Baraminological Analysis of the Caseidae (Synapsida: Pelycosauria)

M Aaron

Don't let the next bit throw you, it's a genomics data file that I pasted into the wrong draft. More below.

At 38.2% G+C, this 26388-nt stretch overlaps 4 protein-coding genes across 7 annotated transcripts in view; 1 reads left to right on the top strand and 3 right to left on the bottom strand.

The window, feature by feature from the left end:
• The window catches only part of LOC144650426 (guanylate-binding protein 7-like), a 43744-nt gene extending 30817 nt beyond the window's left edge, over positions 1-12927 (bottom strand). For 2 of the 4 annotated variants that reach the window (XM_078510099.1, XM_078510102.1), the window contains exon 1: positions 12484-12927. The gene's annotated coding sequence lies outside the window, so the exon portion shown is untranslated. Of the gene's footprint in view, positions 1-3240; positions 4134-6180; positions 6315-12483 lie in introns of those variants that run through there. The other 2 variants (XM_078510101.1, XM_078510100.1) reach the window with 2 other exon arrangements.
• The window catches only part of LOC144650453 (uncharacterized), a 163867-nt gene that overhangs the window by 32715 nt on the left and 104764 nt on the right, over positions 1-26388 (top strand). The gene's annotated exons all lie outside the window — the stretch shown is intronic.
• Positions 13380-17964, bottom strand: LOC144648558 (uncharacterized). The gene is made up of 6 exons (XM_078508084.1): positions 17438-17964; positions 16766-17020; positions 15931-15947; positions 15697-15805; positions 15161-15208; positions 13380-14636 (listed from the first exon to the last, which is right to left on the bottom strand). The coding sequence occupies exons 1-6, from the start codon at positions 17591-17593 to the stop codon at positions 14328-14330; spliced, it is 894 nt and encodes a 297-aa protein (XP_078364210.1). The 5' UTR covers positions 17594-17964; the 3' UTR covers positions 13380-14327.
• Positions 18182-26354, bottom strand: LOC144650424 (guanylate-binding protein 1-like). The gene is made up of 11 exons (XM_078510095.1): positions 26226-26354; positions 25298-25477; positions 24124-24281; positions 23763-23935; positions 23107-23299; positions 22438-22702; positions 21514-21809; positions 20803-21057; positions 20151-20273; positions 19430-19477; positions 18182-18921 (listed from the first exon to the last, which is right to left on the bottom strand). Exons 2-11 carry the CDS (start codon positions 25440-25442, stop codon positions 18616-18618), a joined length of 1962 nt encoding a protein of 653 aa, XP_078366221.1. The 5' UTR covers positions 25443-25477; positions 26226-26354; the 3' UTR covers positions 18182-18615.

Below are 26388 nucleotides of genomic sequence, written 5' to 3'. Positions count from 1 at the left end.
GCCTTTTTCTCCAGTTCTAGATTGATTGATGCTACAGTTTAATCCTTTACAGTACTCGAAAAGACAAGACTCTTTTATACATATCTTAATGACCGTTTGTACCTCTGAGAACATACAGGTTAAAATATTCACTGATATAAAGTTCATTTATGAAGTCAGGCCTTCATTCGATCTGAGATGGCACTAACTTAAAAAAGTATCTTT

Previous creationist research has indicated that the level of the created kind, or holobaramin, is at or near the family level in living organisms.  However, little research has been done to expand this concept to fossil organisms.  In this study, a family of pelycosaur reptiles, Caseidae, was analyzed through the use of statistical baraminology.  Pelycosauria is a grouping of basal synapsids or “mammal-like reptiles” considered paraphyletic by conventional researchers.  Since pelycosaurs are thought to be the distant ancestors to mammals by the mainstream, scientific community, it is imperative that creationists analyze their relationships through baraminology.  Caseids all share a number of characteristics with each other, and superficially appear to be discontinuous with other organisms.  Thus, the author hypothesized that continuity should exist within the Caseidae, and that there should be discontinuity between caseid taxa and non-caseid taxa.  A cladistic study from “Cranial Anatomy of Ennatosaurus tecton (Synapsida: Caseidae) from the Middle Permian of Russia and the Evolutionary Relationships of the Caseidae” by Maddin, Sidor, and Reisz (2008) was reanalyzed through baraminic distance correlation (BDC) and multidimensional scaling (MDS). 

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